The announcement by Cisco/EMC joint venture Acadia offering Vblocks—a closed wolf's stack in open sheep's clothing—is a computing delivery model that creates a feeling of déjà vu. Where has this model been tried before?
Oh yes. Proprietary systems such as mainframes from Unisys and IBM have used this model very successfully, especially in high volume transaction environments, an area VMware covets. Wikibon has been talking with senior people about the comparative costs and benefits of different delivery models and it is instructive to review those in light of the Vblock announcement.
The major advantages of the closed stack computing delivery model (or “mainframe” as it is traditionally called) is that all the parts are written, integrated and tested together. The most pure form of this model today is the Unisys mainframe. The advantages that Wikibon found for this model are that the costs of delivery are lower, even though the cost/MIP is higher. The reasons for this are lower operational costs, lower cost of providing high-availability systems, and reduction in the number of components that have to be integrated and managed.
The second major advantage of the integrated approach is that time to change is faster. Applications written on this platform can be changed and the new code tested twice as fast compared with an open systems approach. The reason is again that the integrated stack means less pieces to change, less testing and easier introduction of new versions of application software.
The disadvantages of this approach are the initial higher cost of hardware and the lack of choice in components in the stack. Unisys offers the DMS-II database, an excellent system but without some of the development features of (say) Oracle. Vblocks offer Ionix as the management framework, where other organizations may base their systems management on BMC, HP, or IBM management suites.
Comparing the V-Block stack against the Unisys Mainframe stack is most illuminating. The Unisys stack is a complete delivery mechanism including database, transaction computing, communications, and systems management as well as operational automation. The V-blocks provide the hardware, virtualization layer, and some systems management, but do not provide an application layer.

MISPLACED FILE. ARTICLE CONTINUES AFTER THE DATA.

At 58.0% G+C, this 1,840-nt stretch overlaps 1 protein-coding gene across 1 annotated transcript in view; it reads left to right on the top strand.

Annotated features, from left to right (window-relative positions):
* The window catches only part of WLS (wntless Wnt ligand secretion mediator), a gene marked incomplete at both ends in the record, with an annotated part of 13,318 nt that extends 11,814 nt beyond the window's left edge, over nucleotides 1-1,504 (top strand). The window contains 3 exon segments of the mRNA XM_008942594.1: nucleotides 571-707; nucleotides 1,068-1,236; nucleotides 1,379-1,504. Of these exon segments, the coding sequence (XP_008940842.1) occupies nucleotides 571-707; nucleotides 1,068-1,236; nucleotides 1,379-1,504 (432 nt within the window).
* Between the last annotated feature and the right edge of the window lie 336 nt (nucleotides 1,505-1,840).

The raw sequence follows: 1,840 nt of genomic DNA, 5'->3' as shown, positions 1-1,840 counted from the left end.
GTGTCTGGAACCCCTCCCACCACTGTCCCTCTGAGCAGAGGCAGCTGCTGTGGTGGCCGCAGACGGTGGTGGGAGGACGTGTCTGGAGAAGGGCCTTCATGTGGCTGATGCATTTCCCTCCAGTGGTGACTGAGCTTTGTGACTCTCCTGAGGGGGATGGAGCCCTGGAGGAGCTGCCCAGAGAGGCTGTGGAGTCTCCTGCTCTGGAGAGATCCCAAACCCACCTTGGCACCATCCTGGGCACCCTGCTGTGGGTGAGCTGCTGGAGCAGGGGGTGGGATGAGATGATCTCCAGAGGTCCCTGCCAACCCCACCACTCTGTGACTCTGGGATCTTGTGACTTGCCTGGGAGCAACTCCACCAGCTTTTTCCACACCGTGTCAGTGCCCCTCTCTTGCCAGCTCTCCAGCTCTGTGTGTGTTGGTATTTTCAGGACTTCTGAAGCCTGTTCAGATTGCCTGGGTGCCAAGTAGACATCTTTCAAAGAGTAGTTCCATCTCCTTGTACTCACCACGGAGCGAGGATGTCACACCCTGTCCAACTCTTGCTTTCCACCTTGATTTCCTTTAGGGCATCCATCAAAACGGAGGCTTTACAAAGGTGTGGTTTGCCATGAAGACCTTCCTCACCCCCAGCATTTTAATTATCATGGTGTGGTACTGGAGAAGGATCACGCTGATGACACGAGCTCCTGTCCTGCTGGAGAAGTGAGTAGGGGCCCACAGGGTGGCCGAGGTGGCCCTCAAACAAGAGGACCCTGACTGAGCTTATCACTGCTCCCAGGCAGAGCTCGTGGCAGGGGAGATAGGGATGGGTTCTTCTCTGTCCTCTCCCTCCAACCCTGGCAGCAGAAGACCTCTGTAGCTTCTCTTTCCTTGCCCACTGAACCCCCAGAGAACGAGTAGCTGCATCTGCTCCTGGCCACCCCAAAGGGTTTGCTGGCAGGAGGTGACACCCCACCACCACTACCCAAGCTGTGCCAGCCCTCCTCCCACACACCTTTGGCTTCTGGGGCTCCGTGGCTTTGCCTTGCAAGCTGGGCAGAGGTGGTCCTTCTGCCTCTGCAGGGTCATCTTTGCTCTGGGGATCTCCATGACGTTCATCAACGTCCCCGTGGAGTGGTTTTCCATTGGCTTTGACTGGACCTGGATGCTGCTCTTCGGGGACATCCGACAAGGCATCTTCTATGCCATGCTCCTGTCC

Wikibon found that mainframe integrated stacks are most successful and cost effective where high complex transactional systems have very high availability requirements, and where the rate of change within the transactional system is high. The lesson of history is that to be successful with Vblocks in the high-end, VMware, Cisco, and EMC will need to provide a more complete and robust stack. Will VCE be able to get Microsoft and Oracle to join in their stack and provide the software infrastructure, or will these companies build their own ecosystems?
Early indications are that Oracle especially is shunning VMware, indicating its customers don't need it. With Virtual Iron and Sun, Oracle will build its own containers for database applications. Microsoft will push Hyper-V and only reluctantly support VMware leaving the market fragmented.
Action Item: Users should review and monitor the development of integrated computing and infrastructure stacks. However, it is too early for users to be considering Vblocks for applications that are currently on mainframes. These stacks will need to significant extentions in scope and functionality before they can be considered as serious contenders.